The U.S. Census Bureau has published new data that indicate the construction industry is not hiring enough young workers.
In October, Census Bureau economists Hubert Janicki and Erika McEntarfer posted an article on census.gov entitled, “Where Did All the Construction Workers Go?” They discuss new Census Bureau data—Job-to-Job Flows and Quarterly Workforce Indicators data—and draw the conclusion that construction firms have been short-sighted in their hiring practices.
“During the downturn,” Janicki and McEntarfer write, “construction firms hired fewer young workers, fewer young workers gained experience in the industry, and the share of older workers grew faster than in other industries.”
Fewer 19- to 24-Year-Olds
Skilled workers are hard to find, and much is beyond our control. Sixty percent of displaced construction workers either left the labor market or moved into other industries, Janicki and McEntarfer say.
They also conclude that construction company hiring preferences have shifted. Firms favor hiring older workers. The composition of hires into construction jobs by workers age 19 to 24 fell from a peak of 18 percent in 2006 to 13 percent of all hires in 2013. Thus, while the construction hiring of all other age groups showed modest declines after the economic downturn, 19 to 24 year-olds showed marked declines in hiring. This was not due to a decline in numbers of 19 to 24 year-olds available to work in construction. Rather, 19 to 24 year-olds found work in other industries.
Not Willing to Train?
Why would construction lose its share of young hires? Janicki and McEntarfer believe construction firms would rather hire older workers with experience than younger workers who need training.
“[It] could be unwillingness by construction companies to train relatively young workers relative to other industries in the economy,” Janicki and McEntarfer say.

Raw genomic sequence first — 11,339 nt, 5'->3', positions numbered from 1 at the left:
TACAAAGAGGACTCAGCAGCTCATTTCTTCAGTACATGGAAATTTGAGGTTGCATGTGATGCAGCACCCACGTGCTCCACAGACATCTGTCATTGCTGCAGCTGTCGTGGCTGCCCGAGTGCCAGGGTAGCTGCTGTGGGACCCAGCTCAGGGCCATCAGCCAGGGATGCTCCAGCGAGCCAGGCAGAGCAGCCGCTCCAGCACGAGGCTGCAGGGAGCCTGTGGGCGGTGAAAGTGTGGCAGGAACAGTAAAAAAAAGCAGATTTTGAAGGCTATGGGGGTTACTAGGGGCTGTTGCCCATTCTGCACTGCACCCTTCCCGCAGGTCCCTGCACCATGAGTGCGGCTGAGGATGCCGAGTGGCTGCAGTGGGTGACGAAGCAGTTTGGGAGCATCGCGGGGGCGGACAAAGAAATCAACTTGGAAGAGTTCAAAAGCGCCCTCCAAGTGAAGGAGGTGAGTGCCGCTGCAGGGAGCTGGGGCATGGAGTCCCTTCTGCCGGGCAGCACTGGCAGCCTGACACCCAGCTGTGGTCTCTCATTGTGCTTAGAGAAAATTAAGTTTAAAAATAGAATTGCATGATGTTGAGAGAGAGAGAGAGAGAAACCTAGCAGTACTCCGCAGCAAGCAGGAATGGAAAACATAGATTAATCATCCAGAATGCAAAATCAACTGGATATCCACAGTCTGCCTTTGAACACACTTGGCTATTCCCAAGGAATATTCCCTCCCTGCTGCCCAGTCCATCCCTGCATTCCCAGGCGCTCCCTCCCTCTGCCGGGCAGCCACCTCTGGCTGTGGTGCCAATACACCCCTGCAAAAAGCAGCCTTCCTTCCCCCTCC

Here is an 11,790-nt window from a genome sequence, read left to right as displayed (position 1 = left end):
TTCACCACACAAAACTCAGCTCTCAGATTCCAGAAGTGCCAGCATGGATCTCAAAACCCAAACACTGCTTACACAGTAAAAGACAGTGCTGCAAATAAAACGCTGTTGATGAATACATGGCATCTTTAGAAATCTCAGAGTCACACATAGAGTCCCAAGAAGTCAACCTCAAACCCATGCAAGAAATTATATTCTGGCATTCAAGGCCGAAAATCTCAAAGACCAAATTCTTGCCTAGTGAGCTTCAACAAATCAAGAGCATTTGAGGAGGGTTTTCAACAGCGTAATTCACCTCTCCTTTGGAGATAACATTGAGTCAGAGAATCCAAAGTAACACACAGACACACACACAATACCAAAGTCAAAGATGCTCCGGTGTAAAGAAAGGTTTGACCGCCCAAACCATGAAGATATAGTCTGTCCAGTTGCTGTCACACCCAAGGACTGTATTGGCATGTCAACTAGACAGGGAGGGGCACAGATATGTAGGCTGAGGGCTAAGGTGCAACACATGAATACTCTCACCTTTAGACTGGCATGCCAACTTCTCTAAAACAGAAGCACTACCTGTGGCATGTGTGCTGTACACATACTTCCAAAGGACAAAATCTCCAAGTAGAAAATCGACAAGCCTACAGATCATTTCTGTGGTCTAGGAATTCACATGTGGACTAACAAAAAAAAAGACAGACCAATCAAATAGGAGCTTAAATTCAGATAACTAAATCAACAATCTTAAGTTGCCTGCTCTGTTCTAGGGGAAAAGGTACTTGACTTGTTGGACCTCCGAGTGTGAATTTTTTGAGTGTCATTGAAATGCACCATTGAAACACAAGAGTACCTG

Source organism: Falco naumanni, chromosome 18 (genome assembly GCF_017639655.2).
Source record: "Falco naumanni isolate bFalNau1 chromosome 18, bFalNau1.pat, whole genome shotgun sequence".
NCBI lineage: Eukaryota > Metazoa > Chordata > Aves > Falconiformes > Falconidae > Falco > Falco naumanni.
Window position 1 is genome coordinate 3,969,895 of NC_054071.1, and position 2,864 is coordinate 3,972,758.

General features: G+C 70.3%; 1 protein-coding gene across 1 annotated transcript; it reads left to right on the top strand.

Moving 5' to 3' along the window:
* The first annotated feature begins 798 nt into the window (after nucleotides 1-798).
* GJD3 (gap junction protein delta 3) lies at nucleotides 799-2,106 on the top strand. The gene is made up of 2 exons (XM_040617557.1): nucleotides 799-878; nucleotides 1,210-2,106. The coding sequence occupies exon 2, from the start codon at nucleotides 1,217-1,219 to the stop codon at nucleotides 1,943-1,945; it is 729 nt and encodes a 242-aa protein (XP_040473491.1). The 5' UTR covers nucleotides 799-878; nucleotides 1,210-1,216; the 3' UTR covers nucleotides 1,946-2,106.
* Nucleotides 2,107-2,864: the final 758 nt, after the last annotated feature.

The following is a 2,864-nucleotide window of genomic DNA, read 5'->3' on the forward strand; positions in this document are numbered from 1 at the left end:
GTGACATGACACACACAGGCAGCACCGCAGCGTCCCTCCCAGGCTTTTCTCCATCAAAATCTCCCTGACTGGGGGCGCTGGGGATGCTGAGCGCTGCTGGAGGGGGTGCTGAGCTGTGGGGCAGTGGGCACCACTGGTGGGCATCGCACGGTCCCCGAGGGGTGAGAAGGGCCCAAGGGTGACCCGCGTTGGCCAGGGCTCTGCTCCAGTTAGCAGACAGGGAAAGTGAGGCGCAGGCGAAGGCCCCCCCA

Or, construction companies may just be in a scramble to fill positions with skilled workers, thinking this need is more immediate. Construction firms will say they plan to hire and develop young workers—but, it will have to come later.
For now, then, youth is being swapped for more seasoned workers. The 19 to 24 age group is being replaced with workers in the 45 to 55 age category, the data suggests. This means the percent of older workers in construction has become disproportionately high in comparison to other industries. By having hired fewer younger workers over the past decade, construction firms have undermined their very own talent development. In effect, Janicki and McEntarfer are suggesting—as I am suggesting—that construction is upside-down in developing its workforce.
Review the Data
What can you do about it? Start by doing your own review of the data. Job-to-Job Flows Beta release data and Quarterly Workforce Indicators data are available for download through the Longitudinal Employer-Household Dynamics program at lehd.ces.census.gov/data/.
And I say support the Foundation of the Wall and Ceiling Industry. Download the July 2013 white paper, “Attracting Young People into Construction Field Positions,” and start implementing its recommendations. (It’s free from www.awci.org/thefoundation.shtml.) Attract young people. Do it quickly.
Mark L. Johnson, an industry marketing consultant, loves data analysis and making charts. He tweets at @markjohnsoncomm and connects at linkedin.com/in/markjohnsoncommunications.